In a terrific 1992 lecture, Susan Sontag (January 16, 1933–December 28, 2004) asserted that “a writer is someone who pays attention to the world — a writer is a professional observer.” But this observant attentiveness to the world, Sontag believed, is as vital to being a good writer as it is to being a good human being something she addresses in one of the many rewarding pieces collected in the posthumous anthology At the Same Time: Essays and Speeches (public library), which also gave us Sontag on beauty vs. interestingness, courage and resistance, and literature and freedom. Reflecting on a question she is frequently asked to distill her essential advice on writing Sontag offers: I’m often asked if there is something I think writers ought to do, and recently in an interview I heard myself say: “Several things. Love words, agonize over sentences. And pay attention to the world.” Needless to say, no sooner had these perky phrases fallen out of my mouth than I thought of some more recipes for writer’s virtue. For instance: “Be serious.” By which I meant: Never be cynical. And which doesn’t preclude being funny. But these tenets of storytelling, Sontag argues, aren’t just writerly virtues — they are a framework for human virtues: To tell a story is to say: this is the important story. It is to reduce the spread and simultaneity of everything to something linear, a path. To be a moral human being is to pay, be obliged to pay, certain kinds of attention. When we make moral judgments, we are not just saying that this is better than that. Even more fundamentally, we are saying that this is more important than that. It is to order the overwhelming spread and simultaneity of everything, at the price of ignoring or turning our backs on most of what is happening in the world. The nature of moral judgments depends on our capacity for paying attention a capacity that, inevitably, has its limits but whose limits can be stretched. But perhaps the beginning of wisdom, and humility, is to acknowledge, and bow one’s head, before the thought, the devastating thought, of the simultaneity of everything, and the incapacity of our moral understanding which is also the understanding of the novelist to take this in.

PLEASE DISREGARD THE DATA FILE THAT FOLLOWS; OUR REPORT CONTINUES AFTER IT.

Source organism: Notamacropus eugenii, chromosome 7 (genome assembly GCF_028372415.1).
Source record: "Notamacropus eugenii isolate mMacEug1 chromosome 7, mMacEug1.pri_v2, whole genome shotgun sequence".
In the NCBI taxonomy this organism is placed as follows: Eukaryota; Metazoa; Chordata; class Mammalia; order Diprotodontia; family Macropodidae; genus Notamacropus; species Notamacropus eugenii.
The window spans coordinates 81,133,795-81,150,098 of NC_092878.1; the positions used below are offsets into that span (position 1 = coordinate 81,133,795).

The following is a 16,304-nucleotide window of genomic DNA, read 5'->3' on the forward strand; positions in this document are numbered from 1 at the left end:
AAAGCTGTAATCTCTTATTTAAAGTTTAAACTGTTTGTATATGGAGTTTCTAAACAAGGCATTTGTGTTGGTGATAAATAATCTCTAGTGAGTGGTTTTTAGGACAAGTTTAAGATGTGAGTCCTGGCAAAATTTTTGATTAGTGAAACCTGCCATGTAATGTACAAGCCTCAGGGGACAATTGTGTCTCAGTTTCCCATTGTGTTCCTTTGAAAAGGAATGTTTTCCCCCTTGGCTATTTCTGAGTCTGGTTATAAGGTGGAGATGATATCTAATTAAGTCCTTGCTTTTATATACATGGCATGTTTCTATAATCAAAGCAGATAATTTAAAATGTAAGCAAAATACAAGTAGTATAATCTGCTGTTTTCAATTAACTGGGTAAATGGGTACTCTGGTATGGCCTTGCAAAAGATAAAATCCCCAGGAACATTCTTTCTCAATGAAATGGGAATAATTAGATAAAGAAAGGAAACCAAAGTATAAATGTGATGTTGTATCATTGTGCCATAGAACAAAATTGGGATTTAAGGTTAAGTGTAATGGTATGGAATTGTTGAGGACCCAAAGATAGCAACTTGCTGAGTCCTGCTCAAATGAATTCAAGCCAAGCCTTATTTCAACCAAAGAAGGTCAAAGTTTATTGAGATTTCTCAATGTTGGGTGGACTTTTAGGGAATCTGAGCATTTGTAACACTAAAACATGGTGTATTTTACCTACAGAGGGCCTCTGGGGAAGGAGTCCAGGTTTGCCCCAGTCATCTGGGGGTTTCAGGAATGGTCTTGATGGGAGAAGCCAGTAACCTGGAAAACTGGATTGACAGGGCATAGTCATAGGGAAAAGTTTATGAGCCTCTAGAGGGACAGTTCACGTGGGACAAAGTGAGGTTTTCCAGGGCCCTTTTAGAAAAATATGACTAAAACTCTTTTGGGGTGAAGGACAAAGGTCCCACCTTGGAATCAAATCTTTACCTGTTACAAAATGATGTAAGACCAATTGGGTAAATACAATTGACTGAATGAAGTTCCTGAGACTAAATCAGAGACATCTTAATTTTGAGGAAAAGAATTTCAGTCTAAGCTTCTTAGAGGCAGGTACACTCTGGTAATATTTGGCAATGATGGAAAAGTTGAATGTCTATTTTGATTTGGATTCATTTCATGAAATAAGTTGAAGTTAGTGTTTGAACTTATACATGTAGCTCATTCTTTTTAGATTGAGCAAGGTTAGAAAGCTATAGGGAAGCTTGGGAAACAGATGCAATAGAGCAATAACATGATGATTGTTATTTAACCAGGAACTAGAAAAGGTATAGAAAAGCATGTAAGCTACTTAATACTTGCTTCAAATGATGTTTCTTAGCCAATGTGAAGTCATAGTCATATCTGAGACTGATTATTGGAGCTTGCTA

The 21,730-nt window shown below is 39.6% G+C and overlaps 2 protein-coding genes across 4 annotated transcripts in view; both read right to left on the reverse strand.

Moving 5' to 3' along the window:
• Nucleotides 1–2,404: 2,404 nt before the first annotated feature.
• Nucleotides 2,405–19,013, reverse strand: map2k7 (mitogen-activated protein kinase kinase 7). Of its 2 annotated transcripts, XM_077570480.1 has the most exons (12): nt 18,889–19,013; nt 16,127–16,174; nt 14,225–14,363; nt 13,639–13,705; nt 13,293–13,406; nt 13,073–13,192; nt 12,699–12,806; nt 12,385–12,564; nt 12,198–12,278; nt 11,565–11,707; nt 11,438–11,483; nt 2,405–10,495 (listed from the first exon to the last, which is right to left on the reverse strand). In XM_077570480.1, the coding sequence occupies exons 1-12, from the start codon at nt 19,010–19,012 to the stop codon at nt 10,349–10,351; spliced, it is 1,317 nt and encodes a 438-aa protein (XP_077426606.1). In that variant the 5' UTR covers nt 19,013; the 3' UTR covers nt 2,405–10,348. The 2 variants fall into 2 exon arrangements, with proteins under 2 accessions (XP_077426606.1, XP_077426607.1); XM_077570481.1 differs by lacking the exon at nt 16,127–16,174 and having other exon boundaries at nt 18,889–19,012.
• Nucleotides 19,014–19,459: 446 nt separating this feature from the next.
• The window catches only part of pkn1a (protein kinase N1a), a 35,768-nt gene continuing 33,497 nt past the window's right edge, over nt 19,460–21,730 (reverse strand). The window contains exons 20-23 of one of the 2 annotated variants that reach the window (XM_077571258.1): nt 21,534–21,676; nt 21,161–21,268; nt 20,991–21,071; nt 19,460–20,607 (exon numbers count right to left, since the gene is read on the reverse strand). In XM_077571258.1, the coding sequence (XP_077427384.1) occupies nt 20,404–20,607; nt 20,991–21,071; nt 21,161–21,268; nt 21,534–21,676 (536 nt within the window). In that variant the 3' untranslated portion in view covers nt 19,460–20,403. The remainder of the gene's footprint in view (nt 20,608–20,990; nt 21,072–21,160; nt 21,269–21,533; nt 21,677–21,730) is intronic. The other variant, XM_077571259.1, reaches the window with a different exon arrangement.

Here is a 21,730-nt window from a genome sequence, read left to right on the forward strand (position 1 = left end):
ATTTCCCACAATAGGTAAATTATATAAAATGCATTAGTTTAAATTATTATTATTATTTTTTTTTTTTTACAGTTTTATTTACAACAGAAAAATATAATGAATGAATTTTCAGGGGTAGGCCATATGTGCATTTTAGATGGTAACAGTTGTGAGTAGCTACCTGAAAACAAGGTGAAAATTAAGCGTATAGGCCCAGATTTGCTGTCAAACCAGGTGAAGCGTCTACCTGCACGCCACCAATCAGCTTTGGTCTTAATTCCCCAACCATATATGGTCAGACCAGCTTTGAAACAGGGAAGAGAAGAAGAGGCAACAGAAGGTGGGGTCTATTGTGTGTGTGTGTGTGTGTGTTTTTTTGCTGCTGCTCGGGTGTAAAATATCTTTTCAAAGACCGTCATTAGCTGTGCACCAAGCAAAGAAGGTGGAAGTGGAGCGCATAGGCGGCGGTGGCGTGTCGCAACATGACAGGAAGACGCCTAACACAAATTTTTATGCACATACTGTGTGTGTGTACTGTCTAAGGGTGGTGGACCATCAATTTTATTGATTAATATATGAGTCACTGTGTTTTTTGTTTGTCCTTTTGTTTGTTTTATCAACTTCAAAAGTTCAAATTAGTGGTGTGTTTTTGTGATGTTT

Wisdom Of The Week : MASTERING THE ART OF LOVING